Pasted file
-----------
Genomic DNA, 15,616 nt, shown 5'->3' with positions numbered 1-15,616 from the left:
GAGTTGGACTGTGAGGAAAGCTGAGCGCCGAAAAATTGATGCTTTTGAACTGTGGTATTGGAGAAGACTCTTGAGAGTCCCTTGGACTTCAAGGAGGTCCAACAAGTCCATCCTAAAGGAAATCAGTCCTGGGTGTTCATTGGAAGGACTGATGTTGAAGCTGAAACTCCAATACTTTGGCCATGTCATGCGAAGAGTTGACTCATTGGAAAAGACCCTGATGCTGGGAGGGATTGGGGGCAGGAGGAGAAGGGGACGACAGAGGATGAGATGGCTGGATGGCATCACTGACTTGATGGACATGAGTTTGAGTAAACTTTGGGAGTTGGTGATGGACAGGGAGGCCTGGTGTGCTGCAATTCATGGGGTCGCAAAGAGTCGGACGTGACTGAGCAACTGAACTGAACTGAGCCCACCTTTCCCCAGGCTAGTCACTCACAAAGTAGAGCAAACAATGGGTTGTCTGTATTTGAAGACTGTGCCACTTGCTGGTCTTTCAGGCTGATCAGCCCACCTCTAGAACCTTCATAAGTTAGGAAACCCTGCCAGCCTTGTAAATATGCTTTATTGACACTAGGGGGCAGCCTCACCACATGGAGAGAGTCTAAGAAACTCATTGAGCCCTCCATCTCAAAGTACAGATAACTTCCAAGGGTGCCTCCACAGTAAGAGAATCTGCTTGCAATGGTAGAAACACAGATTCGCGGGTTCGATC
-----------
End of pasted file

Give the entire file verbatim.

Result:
Genomic DNA, 15,616 nt, shown 5'->3' with positions numbered 1-15,616 from the left:
GAGTTGGACTGTGAGGAAAGCTGAGCGCCGAAAAATTGATGCTTTTGAACTGTGGTATTGGAGAAGACTCTTGAGAGTCCCTTGGACTTCAAGGAGGTCCAACAAGTCCATCCTAAAGGAAATCAGTCCTGGGTGTTCATTGGAAGGACTGATGTTGAAGCTGAAACTCCAATACTTTGGCCATGTCATGCGAAGAGTTGACTCATTGGAAAAGACCCTGATGCTGGGAGGGATTGGGGGCAGGAGGAGAAGGGGACGACAGAGGATGAGATGGCTGGATGGCATCACTGACTTGATGGACATGAGTTTGAGTAAACTTTGGGAGTTGGTGATGGACAGGGAGGCCTGGTGTGCTGCAATTCATGGGGTCGCAAAGAGTCGGACGTGACTGAGCAACTGAACTGAACTGAGCCCACCTTTCCCCAGGCTAGTCACTCACAAAGTAGAGCAAACAATGGGTTGTCTGTATTTGAAGACTGTGCCACTTGCTGGTCTTTCAGGCTGATCAGCCCACCTCTAGAACCTTCATAAGTTAGGAAACCCTGCCAGCCTTGTAAATATGCTTTATTGACACTAGGGGGCAGCCTCACCACATGGAGAGAGTCTAAGAAACTCATTGAGCCCTCCATCTCAAAGTACAGATAACTTCCAAGGGTGCCTCCACAGTAAGAGAATCTGCTTGCAATGGTAGAAACACAGATTCGCGGGTTCGATC